FCC Approves New Sony Wi-Fi Card

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The Federal Communications Commission has given Sony its approval to release the PEGA-WL110, a new wireless networking card for some Clie models. At this point it appears almost indistinguishable from the company’s current one.

Though Sony says the range of the WL100 is greater than that of the new model, it’s possible the company is simply being more realistic. It’s unlikely that anyone was actually able to get the WL100 to connect at a range of 300 feet indoors or 1000 feet outdoors. The WL110 promises 200 feet indoors or 500 feet outdoors, a bit more realistic numbers.

The two Wi-Fi cards are so similar the fact that the WL110 has two status indicator lights, rather than the one the WL100 sports, qualifies as a major change. According to the user manual submitted to the FCC, both the cards can even use the same software driver.

Both cards use the 802.11b (Wi-Fi) wireless networking standard and are CompactFlash cards. They can be used with Sony’s NX series and the NZ90.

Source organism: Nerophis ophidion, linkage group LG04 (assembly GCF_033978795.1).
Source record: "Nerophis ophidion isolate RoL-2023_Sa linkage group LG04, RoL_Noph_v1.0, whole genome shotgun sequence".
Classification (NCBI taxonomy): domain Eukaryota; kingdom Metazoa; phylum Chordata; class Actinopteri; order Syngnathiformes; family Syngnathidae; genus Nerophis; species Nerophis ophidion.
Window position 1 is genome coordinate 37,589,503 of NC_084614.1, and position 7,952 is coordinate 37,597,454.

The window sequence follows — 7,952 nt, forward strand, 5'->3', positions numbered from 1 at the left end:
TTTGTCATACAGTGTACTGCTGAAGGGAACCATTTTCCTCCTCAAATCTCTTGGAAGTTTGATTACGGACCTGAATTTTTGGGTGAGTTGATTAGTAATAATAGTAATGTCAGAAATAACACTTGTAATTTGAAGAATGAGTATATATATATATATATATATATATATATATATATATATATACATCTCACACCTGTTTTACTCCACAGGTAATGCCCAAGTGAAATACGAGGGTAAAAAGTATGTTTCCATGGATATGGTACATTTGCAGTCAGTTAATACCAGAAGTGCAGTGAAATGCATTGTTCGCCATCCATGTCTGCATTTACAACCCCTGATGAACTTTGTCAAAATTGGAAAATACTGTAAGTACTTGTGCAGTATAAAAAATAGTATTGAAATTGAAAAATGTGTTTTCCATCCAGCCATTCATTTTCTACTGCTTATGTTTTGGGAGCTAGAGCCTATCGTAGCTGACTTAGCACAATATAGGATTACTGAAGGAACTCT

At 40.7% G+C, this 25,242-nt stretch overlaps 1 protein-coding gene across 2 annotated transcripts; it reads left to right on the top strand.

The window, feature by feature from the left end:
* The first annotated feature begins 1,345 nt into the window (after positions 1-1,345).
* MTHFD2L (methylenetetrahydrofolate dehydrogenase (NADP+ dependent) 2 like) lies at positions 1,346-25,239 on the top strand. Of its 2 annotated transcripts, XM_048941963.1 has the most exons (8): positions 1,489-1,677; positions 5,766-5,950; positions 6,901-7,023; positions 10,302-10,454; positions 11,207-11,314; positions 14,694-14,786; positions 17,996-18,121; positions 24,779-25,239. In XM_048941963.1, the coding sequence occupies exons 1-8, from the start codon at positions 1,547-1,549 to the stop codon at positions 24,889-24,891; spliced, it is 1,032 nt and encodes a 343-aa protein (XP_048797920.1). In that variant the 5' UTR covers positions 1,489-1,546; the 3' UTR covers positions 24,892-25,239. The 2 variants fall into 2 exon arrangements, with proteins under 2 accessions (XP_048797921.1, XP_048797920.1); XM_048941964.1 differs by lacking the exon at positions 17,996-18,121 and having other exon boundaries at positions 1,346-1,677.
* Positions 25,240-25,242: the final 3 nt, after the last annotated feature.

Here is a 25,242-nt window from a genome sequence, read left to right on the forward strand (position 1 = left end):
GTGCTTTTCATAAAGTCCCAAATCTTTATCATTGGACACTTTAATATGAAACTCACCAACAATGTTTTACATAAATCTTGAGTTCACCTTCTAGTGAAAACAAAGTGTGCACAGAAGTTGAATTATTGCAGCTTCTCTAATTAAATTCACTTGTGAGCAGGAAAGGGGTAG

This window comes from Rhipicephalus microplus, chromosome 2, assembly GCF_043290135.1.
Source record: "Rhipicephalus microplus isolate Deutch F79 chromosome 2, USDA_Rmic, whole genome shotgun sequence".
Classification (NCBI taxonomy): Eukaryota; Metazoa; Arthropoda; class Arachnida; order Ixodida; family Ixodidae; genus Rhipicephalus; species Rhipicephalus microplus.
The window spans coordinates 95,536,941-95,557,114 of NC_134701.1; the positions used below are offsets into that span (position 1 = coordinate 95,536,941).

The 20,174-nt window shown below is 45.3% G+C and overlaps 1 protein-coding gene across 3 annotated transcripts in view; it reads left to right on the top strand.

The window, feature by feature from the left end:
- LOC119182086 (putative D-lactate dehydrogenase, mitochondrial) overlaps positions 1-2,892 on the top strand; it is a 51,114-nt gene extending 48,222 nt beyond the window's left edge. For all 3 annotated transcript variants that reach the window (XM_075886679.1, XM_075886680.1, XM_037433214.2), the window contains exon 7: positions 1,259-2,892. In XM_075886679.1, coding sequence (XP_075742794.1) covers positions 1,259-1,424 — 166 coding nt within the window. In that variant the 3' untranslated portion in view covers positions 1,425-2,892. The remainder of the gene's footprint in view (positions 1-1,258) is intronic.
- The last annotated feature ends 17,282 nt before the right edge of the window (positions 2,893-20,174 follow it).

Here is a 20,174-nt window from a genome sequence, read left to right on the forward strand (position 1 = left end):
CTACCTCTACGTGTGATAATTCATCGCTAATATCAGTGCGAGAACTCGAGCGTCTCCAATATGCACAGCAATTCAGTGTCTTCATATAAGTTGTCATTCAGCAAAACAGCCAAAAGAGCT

The WL100 was made by Symbol Technologies, while it looks like the WL110 will be made by Sony itself. It’s possible this change is simply to allow Sony to sell a product it makes, rather than one it has to buy from another company.

Sony has not yet announced the WL110. The FCC must approve all wireless products before they can be released and companies rarely say anything about a product before it gets FCC approval. However, several retailers already have the WL110 listed, though none have it available. Prices range from $140 to $150.

Memory Stick Version Coming

Sony had a Memory Stick with Wi-Fi capabilities at this month’s CeBIT tradeshow. Company representatives at the show said this would be available mid-summer. However, Sony representatives in the U.S. were unable to confirm this.

The company may have developed the internal wireless hardware and be planning to release it in two forms for different handheld models.

About Wi-Fi

Wi-Fi, or Wireless Fidelity, is a medium-range wireless networking protocol. It offers data transfer speeds of up to 11 MB per second over a range of 300 feet. It’s typically used to allow mobile devices, like laptops and handhelds, to connect to networks and therefore the Internet.

Networks can be set up at home or offices and an increasing number of coffee shops and other businesses offer Wi-Fi access.

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